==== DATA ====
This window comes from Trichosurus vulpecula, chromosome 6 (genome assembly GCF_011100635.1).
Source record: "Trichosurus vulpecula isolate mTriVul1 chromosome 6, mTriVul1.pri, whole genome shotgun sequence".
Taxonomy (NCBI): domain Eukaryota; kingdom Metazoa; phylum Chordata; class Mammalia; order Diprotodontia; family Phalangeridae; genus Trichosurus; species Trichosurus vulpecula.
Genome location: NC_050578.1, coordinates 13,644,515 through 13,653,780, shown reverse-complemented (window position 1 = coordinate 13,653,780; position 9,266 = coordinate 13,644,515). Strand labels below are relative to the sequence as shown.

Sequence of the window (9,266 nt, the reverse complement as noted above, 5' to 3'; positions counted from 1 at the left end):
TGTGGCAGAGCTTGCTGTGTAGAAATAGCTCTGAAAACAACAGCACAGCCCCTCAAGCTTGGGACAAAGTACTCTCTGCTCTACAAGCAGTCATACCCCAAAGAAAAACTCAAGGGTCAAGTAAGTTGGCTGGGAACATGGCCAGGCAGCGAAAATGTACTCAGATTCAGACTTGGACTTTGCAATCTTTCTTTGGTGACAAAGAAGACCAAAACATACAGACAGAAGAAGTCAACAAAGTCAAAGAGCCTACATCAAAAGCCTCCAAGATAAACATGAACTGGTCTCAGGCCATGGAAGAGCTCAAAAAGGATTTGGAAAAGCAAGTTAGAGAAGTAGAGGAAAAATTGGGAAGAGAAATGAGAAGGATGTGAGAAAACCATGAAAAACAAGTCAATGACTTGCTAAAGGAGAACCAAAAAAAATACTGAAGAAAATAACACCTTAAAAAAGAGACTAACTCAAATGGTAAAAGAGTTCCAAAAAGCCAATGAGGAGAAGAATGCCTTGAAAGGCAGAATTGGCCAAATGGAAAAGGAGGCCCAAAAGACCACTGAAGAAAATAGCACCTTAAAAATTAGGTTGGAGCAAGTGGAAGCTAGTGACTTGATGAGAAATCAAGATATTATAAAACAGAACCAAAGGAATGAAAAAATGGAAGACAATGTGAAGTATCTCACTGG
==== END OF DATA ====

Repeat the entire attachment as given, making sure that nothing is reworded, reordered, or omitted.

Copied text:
This window comes from Trichosurus vulpecula, chromosome 6 (genome assembly GCF_011100635.1).
Source record: "Trichosurus vulpecula isolate mTriVul1 chromosome 6, mTriVul1.pri, whole genome shotgun sequence".
Taxonomy (NCBI): domain Eukaryota; kingdom Metazoa; phylum Chordata; class Mammalia; order Diprotodontia; family Phalangeridae; genus Trichosurus; species Trichosurus vulpecula.
Genome location: NC_050578.1, coordinates 13,644,515 through 13,653,780, shown reverse-complemented (window position 1 = coordinate 13,653,780; position 9,266 = coordinate 13,644,515). Strand labels below are relative to the sequence as shown.

Sequence of the window (9,266 nt, the reverse complement as noted above, 5' to 3'; positions counted from 1 at the left end):
TGTGGCAGAGCTTGCTGTGTAGAAATAGCTCTGAAAACAACAGCACAGCCCCTCAAGCTTGGGACAAAGTACTCTCTGCTCTACAAGCAGTCATACCCCAAAGAAAAACTCAAGGGTCAAGTAAGTTGGCTGGGAACATGGCCAGGCAGCGAAAATGTACTCAGATTCAGACTTGGACTTTGCAATCTTTCTTTGGTGACAAAGAAGACCAAAACATACAGACAGAAGAAGTCAACAAAGTCAAAGAGCCTACATCAAAAGCCTCCAAGATAAACATGAACTGGTCTCAGGCCATGGAAGAGCTCAAAAAGGATTTGGAAAAGCAAGTTAGAGAAGTAGAGGAAAAATTGGGAAGAGAAATGAGAAGGATGTGAGAAAACCATGAAAAACAAGTCAATGACTTGCTAAAGGAGAACCAAAAAAAATACTGAAGAAAATAACACCTTAAAAAAGAGACTAACTCAAATGGTAAAAGAGTTCCAAAAAGCCAATGAGGAGAAGAATGCCTTGAAAGGCAGAATTGGCCAAATGGAAAAGGAGGCCCAAAAGACCACTGAAGAAAATAGCACCTTAAAAATTAGGTTGGAGCAAGTGGAAGCTAGTGACTTGATGAGAAATCAAGATATTATAAAACAGAACCAAAGGAATGAAAAAATGGAAGACAATGTGAAGTATCTCACTGG